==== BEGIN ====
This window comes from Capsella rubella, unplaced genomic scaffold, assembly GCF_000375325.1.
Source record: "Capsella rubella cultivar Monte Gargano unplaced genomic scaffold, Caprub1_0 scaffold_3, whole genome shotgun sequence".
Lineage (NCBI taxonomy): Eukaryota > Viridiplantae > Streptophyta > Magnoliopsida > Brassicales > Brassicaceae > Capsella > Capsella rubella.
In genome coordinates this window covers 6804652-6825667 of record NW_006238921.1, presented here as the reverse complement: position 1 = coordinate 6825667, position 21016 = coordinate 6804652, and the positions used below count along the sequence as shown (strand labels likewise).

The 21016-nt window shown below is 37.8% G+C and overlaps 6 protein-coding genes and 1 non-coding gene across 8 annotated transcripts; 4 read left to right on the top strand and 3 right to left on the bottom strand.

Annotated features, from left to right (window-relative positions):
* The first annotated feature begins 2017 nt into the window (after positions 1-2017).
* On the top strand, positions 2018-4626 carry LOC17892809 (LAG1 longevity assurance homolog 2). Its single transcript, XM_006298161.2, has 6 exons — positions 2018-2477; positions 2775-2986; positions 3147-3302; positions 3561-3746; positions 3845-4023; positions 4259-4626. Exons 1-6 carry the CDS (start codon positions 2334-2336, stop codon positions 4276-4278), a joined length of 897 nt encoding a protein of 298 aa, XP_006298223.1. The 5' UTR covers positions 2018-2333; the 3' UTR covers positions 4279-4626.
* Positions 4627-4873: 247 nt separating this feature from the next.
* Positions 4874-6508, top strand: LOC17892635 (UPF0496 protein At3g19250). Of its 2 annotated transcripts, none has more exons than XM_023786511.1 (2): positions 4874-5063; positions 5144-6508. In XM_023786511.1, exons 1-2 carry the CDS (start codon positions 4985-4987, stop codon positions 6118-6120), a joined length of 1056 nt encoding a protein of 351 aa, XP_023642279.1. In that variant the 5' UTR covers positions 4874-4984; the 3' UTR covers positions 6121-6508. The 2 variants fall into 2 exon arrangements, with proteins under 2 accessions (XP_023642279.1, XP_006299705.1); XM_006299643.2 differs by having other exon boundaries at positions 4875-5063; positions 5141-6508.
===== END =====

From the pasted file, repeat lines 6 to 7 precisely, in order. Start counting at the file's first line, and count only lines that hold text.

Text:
Annotated features, from left to right (window-relative positions):
* The first annotated feature begins 2017 nt into the window (after positions 1-2017).